the Most High rules the kingdom of men and gives it to whom he will and sets over it the lowliest of men (Daniel 4:17)

the Most High God rules the kingdom of mankind and sets over it whom he will (Daniel 5:21)

The Myth of Democracy As Perfection?

So it’s time for the Singapore General Elections 2015. Nomination Day was 1 September 2015 and since then, posters, illegal stickers, billboards, Facebook posts have be sprouting like mould on a wet book in the tropical humidity.

Heading home one day, I came upon a sizeable crowd heading to a Hougang field. A Workers’ Party rally was on:

Singapore General Elections 2015: Workers Party Rally in HougangIt doesn’t take long to observe how the concept of “democracy” is thrown around freely, without any attempt to define what it means.

To my shame, I’ve never really thought much about politics, much less democracy, until returning to Singapore. If someone’d asked what form of government I thought to be the best, I would have unequivocally replied “democractic”. Clumpy thinking on my part – democracy = human rights = freedom = civilised = good.

So thought I’d better have a read around to see what it was all about. Going to very messily dump thoughts here:

(1) definition of democracy

(2) use of democratic over the course of human history (akan datang)

(3) touted benefits of democracy as system of government of a people (akan datang)

(4) what is necessary for a successful democratic process

Singapore General Elections 2015: Workers Party Rally in Hougang Singapore General Elections 2015: Workers Party Rally in Hougang

(1) Definition of Democracy

This actually a hard one! Other than the lowest common denominator of voting in the government, Roger Osborne says in Of the People By the People – A New History of Democracy:

  • “when we try to pin down exactly what democracy is, we find ourselves chasing rainbows. The problem is that everytime we get near to a definition, or compile a list of conditions that any democracy must fulfil, we find examples of fully functioning democracies that do not comply, or of societies that are not regarded as democratic but nevertheless fulfil some of the criteria” [Comment: wait, but then by what criteria is a society defined as “fully functioning democracy” and “not regarded as democratic”?]
  • “Our story shows that democracies exist at different times, but democracy does not necessarily improve over time.”
  • “However imperfectly, democracy attempts to solve the great dilemma of human life: how to flourish as an individual while existing as part of a community?”

Singapore General Elections 2015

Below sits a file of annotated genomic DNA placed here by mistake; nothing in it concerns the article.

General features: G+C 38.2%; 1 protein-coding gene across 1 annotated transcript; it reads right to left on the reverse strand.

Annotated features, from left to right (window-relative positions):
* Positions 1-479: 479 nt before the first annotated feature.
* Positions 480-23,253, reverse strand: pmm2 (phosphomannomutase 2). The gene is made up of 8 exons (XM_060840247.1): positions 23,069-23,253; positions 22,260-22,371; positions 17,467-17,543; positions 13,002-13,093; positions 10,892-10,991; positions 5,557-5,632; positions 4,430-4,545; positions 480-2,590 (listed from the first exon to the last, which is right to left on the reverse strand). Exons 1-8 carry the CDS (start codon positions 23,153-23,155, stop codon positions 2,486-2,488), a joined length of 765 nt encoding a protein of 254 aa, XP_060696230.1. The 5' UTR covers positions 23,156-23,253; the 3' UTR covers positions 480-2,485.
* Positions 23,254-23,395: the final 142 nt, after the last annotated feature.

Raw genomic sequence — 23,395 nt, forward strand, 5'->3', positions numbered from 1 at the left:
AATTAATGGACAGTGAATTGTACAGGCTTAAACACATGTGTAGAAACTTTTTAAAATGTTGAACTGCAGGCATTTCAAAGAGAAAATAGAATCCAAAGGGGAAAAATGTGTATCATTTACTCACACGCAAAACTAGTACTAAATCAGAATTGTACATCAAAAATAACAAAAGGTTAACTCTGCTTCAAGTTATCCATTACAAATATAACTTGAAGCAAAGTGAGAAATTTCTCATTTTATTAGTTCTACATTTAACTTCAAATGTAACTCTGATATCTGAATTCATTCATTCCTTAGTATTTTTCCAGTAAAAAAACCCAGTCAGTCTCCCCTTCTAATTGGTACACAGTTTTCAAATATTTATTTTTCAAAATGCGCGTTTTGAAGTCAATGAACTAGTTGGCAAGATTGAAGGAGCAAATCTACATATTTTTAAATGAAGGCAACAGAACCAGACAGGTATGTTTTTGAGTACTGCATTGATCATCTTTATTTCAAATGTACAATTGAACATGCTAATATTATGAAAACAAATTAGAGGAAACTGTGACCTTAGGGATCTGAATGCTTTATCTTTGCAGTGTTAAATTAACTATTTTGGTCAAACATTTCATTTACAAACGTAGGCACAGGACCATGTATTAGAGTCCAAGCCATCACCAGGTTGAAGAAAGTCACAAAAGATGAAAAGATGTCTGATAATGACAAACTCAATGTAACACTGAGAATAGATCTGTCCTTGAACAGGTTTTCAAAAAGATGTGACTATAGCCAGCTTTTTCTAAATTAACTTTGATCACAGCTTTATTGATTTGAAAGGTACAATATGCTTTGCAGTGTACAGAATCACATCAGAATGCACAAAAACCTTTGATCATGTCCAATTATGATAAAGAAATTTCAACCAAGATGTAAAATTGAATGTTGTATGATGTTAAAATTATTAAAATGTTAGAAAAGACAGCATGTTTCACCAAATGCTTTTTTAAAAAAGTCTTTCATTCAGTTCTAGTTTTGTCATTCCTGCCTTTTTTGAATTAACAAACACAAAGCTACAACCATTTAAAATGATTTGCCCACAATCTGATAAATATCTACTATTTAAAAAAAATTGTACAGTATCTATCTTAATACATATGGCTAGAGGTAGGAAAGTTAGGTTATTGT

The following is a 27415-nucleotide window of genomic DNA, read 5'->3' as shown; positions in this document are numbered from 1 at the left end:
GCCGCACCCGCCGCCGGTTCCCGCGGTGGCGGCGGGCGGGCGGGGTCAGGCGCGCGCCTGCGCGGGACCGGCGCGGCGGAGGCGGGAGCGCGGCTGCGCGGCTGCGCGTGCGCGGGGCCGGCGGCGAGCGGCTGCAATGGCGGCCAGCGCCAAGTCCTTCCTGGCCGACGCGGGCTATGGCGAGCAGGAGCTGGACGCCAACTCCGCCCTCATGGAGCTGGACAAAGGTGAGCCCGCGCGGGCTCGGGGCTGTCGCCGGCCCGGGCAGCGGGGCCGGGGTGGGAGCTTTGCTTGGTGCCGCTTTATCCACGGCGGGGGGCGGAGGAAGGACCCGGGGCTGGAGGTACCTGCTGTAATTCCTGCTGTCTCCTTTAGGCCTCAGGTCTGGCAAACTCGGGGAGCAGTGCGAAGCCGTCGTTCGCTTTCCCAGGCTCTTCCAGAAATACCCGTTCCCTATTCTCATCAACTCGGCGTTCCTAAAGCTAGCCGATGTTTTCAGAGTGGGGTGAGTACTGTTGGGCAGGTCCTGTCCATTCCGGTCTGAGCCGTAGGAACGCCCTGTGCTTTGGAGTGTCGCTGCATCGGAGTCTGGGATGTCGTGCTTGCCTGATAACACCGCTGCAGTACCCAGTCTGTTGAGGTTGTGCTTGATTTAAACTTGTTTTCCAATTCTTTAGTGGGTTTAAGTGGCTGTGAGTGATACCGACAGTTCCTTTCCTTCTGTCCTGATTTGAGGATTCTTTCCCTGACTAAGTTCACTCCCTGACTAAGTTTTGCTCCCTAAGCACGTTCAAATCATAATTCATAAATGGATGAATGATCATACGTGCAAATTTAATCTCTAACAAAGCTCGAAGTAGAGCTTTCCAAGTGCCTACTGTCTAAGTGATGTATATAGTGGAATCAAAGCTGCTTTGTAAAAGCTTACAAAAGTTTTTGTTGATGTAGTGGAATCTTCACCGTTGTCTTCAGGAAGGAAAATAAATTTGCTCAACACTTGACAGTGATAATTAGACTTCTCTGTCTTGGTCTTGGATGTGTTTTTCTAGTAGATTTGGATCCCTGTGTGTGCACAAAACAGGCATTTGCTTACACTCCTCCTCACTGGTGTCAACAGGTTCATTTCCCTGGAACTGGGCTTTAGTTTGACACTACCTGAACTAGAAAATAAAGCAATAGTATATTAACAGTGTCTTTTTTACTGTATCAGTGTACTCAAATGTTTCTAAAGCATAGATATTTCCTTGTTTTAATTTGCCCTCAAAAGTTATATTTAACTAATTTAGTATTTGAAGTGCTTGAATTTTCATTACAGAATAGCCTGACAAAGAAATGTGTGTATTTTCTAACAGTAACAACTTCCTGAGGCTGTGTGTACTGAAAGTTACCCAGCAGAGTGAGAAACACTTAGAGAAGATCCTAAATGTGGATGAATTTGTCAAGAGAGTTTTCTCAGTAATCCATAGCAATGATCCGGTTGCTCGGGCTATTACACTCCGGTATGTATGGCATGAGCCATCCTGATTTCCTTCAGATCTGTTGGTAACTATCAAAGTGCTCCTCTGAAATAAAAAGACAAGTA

(4) what is necessary for a successful democratic process
Mortimer Adler in How to Read a Book mentions the need for (i) minds that can read well, that have their analytical and critical powers developed; (ii) people who can communicate and discuss matters intelligently, who aim to persuade by reason rather than by force:
“One of his motives in starting the Honors course was to revive college life as an intellectual community. If a group of students read the same books and met weekly for two years to discuss them, they might find a new sort of fellowship. The great books would not only initiate them into the world of ideas but would provide the frame of reference for further communication among them. They would know how to talk intelligently and intelligibly to one another, not only about the books, but through the books about all the problems which engage men’s thought and action.

In such a community, Erskine said, democracy would be safe, for democracy requires intelligent communication about and common participation in the solution of human problems. That was before anyone thought that democracy would ever again be threatened. As I remember, we did not pay much attention to Erskine’s insight at the time. But he was right. I am sure of it now. I am sure that a liberal education is democracy’s strongest bulwark.”

“The mind which is trained to read well has its analytical and critical powers developed.”

“The mind which is trained to discuss well has them further sharpened. One acquires a tolerance for arguments through dealing with them patiently and sympathetically. The animal impulse to impose our opinions upon others is thus checked. We learn that the only authority is reason itself—the only arbiters in any dispute are the reasons and evidences. We do not try to gain ascendancy by a show of force or by counting the noses of those who agree with us. Genuine issues cannot be decided by the mere weight of opinion. We must appeal to reason, not depend on pressure groups.”